The oral cavity, oropharynx, nasopharynx, and laryngopharynx

We’re all pretty familiar with this structure. The oral cavity is the inside of the mouth, an oval-shaped cavity located anteriorly to the pharynx at the start of the alimentary canal. The front of the cavity is bound by the inner surface of the lips and cheeks to the gingiva (gums) and teeth. The cavity floor is defined mostly by the tongue and the roof is formed by the hard and soft palates.

Food is masticated (chewed) in this cavity by the teeth and tongue, mixed with saliva containing enzymes to help break down carbohydrates. The mass created by this process is called a bolus, which is then swallowed.

The oral cavity is also an airway for the respiratory system.

 

Pharynx

The pharynx is a large musculomembranous tube that functions in both the respiratory system and the digestive system. It is made up of three sections:
 

1. Nasopharynx

Nasopharynx in context

This portion of the pharynx begins at the back of the nasal cavity, situated behind the nose and above the soft palate. Unlike the other two portions of the pharynx, the nasopharynx remains open all the time. On each lateral wall is the pharyngeal opening of the Eustachian (auditory) tube. The nasopharynx functions as an airway in the respiratory system. Also contained within the nasopharynx are the adenoids, or pharyngeal tonsils.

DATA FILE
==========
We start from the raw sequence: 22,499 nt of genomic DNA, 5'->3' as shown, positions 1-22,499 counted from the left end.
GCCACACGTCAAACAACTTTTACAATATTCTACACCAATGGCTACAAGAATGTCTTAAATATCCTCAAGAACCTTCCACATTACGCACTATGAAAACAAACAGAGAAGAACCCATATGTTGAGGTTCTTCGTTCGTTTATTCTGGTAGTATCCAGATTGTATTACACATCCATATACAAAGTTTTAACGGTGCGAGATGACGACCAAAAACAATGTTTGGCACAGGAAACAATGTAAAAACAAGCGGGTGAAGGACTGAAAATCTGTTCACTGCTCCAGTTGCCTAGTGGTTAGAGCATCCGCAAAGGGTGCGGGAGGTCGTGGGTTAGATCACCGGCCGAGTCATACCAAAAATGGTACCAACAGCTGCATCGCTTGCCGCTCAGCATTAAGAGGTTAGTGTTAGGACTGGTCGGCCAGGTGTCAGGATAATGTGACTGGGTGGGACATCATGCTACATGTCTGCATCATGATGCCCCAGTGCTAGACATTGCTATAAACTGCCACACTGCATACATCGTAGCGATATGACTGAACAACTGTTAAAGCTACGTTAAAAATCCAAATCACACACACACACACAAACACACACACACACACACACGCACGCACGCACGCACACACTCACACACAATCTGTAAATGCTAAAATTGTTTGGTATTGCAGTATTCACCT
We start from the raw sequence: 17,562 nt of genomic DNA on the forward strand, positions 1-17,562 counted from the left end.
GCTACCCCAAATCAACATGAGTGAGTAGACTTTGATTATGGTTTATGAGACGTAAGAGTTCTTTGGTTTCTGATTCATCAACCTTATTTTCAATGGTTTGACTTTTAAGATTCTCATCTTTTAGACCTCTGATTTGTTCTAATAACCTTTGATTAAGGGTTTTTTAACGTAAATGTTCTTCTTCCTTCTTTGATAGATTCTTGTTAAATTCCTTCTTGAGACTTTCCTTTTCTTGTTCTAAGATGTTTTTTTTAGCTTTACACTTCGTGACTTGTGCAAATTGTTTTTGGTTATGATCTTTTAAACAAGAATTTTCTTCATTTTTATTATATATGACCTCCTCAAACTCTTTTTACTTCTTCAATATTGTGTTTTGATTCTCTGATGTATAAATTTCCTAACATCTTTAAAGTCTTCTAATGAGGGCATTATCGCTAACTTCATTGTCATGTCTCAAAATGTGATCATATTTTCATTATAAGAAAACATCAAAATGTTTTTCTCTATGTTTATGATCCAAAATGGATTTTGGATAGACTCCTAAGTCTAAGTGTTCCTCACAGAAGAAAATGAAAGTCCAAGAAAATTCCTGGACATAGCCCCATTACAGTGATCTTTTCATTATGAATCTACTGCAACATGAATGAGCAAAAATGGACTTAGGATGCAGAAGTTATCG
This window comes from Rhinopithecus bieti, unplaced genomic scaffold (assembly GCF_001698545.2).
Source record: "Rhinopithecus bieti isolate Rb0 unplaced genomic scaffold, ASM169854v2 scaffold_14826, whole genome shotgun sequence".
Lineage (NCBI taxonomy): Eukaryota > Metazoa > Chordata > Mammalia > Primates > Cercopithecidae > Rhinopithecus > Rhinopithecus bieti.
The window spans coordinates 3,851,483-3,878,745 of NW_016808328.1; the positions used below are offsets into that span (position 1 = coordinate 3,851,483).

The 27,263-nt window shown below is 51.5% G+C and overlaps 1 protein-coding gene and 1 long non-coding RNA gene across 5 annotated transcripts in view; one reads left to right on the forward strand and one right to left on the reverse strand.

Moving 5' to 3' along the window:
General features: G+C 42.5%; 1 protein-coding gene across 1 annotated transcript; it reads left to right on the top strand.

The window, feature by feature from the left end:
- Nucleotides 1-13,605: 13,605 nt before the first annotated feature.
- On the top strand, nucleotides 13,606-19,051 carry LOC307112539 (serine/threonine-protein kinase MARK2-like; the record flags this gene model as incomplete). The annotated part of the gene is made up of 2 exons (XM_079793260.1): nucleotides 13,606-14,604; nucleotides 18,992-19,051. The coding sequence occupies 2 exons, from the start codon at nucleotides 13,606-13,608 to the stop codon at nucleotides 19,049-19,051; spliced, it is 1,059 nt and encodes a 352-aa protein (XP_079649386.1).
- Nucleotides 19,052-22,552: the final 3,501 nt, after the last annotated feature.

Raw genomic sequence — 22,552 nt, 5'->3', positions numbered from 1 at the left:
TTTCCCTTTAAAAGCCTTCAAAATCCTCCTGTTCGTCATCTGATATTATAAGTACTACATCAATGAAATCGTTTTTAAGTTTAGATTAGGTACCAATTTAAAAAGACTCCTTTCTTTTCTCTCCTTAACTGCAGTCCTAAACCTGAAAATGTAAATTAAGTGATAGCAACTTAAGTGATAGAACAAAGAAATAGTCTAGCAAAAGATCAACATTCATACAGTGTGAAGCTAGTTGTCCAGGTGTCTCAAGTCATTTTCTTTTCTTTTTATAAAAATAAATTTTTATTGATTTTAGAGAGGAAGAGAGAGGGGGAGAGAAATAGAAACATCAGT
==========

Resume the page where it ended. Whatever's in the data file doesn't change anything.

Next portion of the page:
2. Oropharynx

Oropharynx in context

The oropharynx is the middle portion of the pharynx, working with both the respiratory and digestive systems. It opens anteriorly in the mouth and extends from the soft palate to the hyoid. In each lateral wall is a palatine tonsil; also in this region are the sublingual tonsils, which are under the tongue. The oropharynx functions as an airway and as part of the alimentary canal.

 

3. Laryngopharynx

Laryngopharynx in context

This is where my near-death experience could have gone either way. The laryngopharynx is the posteriormost inferior region of the pharynx, reaching from the hyoid to the lower border of the cricoid cartilage; it’s the place where the respiratory and digestive systems diverge.

The rear of the laryngopharynx becomes the esophagus and continues into the digestive tract, while the front of the laryngopharynx merges with the entrance of the larynx. The epiglottis, a structure in the laryngeal skeleton, helps direct food toward the esophagus, preventing food and liquids (and coins) from entering the trachea.